AFP/ The Hague
The Gambia hit out yesterday at Aung San Suu Kyi’s “silence” over the plight of Rohingya Muslims after the Nobel peace laureate defended Myanmar against genocide charges at the UN’s top court.
Lawyers for the African country said her arguments that Myanmar’s 2017 military crackdown was a “clearance operation” targeting militants ignored widespread allegations of mass murder, rape and forced deportation.
“Madame agent, your silence said far more than your words,” Gambia’s lawyer Philippe Sands told the International Court of Justice, referring to Suu Kyi, who is officially acting as Myanmar’s agent in the case.
“The word ‘rape’ did not once pass the lips of the agent,” added Sands, as Suu Kyi sat impassively in the courtroom, wearing traditional Burmese dress and flowers in her hair.
Mostly-Muslim Gambia has taken majority-Buddhist Myanmar to the court in the Hague, accusing it of breaching the 1948 UN Genocide convention and seeking emergency measures to protect the Rohingya. Once regarded as an international rights icon for standing up to Myanmar’s brutal junta, Suu Kyi’s reputation has been tarnished by her decision to side with the military over the Rohingya crisis.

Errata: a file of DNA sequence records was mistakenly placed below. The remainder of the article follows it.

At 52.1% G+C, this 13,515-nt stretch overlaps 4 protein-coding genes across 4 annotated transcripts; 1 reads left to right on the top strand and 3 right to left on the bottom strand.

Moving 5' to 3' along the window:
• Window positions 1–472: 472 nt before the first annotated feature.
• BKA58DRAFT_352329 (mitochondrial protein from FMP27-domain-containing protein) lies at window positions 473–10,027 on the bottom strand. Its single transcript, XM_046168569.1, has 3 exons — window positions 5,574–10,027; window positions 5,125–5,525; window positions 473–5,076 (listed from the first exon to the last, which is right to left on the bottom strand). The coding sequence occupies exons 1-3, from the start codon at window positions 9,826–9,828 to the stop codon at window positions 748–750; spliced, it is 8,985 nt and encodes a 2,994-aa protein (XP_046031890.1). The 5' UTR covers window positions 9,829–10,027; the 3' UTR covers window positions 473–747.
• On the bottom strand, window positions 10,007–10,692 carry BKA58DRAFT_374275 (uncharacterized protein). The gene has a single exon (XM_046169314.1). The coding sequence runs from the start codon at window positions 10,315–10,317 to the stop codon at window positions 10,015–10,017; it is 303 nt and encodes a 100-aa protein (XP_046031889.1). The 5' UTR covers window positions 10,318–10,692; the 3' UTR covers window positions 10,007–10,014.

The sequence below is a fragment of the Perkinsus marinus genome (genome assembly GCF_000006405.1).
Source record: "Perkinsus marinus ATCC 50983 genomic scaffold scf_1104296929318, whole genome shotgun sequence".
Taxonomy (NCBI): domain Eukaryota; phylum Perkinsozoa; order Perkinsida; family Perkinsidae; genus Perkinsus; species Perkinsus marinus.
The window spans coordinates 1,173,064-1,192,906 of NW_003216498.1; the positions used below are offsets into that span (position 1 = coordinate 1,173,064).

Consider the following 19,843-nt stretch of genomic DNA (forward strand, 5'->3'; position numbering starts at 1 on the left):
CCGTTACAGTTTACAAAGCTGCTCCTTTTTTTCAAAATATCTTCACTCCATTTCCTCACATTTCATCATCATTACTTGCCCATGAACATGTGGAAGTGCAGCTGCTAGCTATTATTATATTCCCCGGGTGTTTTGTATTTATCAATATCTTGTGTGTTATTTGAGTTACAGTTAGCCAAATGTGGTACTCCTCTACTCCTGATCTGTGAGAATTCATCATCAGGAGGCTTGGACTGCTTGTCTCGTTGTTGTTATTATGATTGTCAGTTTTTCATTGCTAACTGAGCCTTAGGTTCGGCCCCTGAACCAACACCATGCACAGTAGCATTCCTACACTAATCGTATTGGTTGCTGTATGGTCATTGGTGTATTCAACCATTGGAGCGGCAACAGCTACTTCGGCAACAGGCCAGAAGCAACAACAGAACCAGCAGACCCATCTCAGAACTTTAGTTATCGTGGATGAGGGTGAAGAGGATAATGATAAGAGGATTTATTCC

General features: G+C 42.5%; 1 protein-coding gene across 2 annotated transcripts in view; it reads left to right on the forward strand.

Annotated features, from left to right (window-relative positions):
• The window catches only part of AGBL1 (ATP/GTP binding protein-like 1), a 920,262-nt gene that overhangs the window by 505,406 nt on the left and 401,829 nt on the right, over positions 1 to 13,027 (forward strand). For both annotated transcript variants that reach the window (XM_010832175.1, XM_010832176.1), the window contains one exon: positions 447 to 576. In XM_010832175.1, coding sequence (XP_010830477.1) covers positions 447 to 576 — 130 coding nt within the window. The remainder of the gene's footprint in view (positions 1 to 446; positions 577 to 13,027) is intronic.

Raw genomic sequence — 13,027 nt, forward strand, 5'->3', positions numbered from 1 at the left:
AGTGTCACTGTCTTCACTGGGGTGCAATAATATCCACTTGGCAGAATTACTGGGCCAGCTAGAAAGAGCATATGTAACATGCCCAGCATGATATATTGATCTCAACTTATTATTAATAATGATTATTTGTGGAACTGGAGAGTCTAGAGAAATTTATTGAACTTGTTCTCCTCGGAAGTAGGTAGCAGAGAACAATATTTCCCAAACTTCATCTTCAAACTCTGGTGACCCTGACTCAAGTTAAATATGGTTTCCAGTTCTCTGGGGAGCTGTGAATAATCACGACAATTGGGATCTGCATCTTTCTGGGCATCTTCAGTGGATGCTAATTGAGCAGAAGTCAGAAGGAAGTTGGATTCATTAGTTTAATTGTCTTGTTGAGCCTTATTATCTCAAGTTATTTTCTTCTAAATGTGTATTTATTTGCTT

She used a dramatic appearance at the court in The Hague on Wednesday to say there was no “genocidal intent” behind the operation that led to some 740,000 Rohingya fleeing into neighbouring Bangladesh. Suu Kyi defended Myanmar’s actions saying it faced an “internal conflict” and that the military conducted “clearance operations” after an attack by Rohingya in August 2017.
But Paul Reichler, another of The Gambia’s lawyers, said that those killed included “infants beaten to death or torn from their mothers arms and thrown into rivers to drown. How many of them were terrorists?”
“Armed conflict can never be an excuse for genocide.” The lawyer said Suu Kyi had also failed to deny the conclusions of a 2018 UN investigation that found that genocide had been committed in Myanmar against the Rohingya. “What is most striking is what Myanmar has not denied,” Reichler said. Suu Kyi was expected to offer closing remarks later yesterday. A decision on the measures could take months, while a final ruling if the ICJ decides to take on the full case could take years.
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